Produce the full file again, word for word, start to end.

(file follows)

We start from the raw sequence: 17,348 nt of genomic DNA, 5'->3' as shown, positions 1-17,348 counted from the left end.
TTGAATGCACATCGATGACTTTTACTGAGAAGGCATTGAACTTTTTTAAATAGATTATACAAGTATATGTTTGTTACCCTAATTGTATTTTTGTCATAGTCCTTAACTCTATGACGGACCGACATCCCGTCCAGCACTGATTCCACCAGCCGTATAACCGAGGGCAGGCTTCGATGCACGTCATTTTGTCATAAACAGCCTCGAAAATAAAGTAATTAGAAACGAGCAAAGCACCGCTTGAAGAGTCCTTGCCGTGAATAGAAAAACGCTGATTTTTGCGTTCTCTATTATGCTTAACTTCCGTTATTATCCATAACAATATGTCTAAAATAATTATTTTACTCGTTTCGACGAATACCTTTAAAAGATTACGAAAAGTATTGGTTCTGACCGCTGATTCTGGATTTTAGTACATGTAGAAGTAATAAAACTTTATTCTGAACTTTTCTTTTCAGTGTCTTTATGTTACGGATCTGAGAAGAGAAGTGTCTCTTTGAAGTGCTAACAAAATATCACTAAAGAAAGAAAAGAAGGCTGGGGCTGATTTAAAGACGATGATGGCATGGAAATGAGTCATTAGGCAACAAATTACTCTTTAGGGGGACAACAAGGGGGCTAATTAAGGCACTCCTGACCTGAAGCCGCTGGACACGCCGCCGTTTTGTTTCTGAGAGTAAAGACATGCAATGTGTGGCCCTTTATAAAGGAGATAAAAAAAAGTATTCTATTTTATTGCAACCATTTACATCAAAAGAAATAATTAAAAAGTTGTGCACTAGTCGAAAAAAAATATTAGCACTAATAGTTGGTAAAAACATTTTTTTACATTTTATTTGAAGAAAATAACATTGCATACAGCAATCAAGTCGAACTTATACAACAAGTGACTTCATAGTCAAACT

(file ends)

We start from the raw sequence: 17,348 nt of genomic DNA, 5'->3' as shown, positions 1-17,348 counted from the left end.
TTGAATGCACATCGATGACTTTTACTGAGAAGGCATTGAACTTTTTTAAATAGATTATACAAGTATATGTTTGTTACCCTAATTGTATTTTTGTCATAGTCCTTAACTCTATGACGGACCGACATCCCGTCCAGCACTGATTCCACCAGCCGTATAACCGAGGGCAGGCTTCGATGCACGTCATTTTGTCATAAACAGCCTCGAAAATAAAGTAATTAGAAACGAGCAAAGCACCGCTTGAAGAGTCCTTGCCGTGAATAGAAAAACGCTGATTTTTGCGTTCTCTATTATGCTTAACTTCCGTTATTATCCATAACAATATGTCTAAAATAATTATTTTACTCGTTTCGACGAATACCTTTAAAAGATTACGAAAAGTATTGGTTCTGACCGCTGATTCTGGATTTTAGTACATGTAGAAGTAATAAAACTTTATTCTGAACTTTTCTTTTCAGTGTCTTTATGTTACGGATCTGAGAAGAGAAGTGTCTCTTTGAAGTGCTAACAAAATATCACTAAAGAAAGAAAAGAAGGCTGGGGCTGATTTAAAGACGATGATGGCATGGAAATGAGTCATTAGGCAACAAATTACTCTTTAGGGGGACAACAAGGGGGCTAATTAAGGCACTCCTGACCTGAAGCCGCTGGACACGCCGCCGTTTTGTTTCTGAGAGTAAAGACATGCAATGTGTGGCCCTTTATAAAGGAGATAAAAAAAAGTATTCTATTTTATTGCAACCATTTACATCAAAAGAAATAATTAAAAAGTTGTGCACTAGTCGAAAAAAAATATTAGCACTAATAGTTGGTAAAAACATTTTTTTACATTTTATTTGAAGAAAATAACATTGCATACAGCAATCAAGTCGAACTTATACAACAAGTGACTTCATAGTCAAACT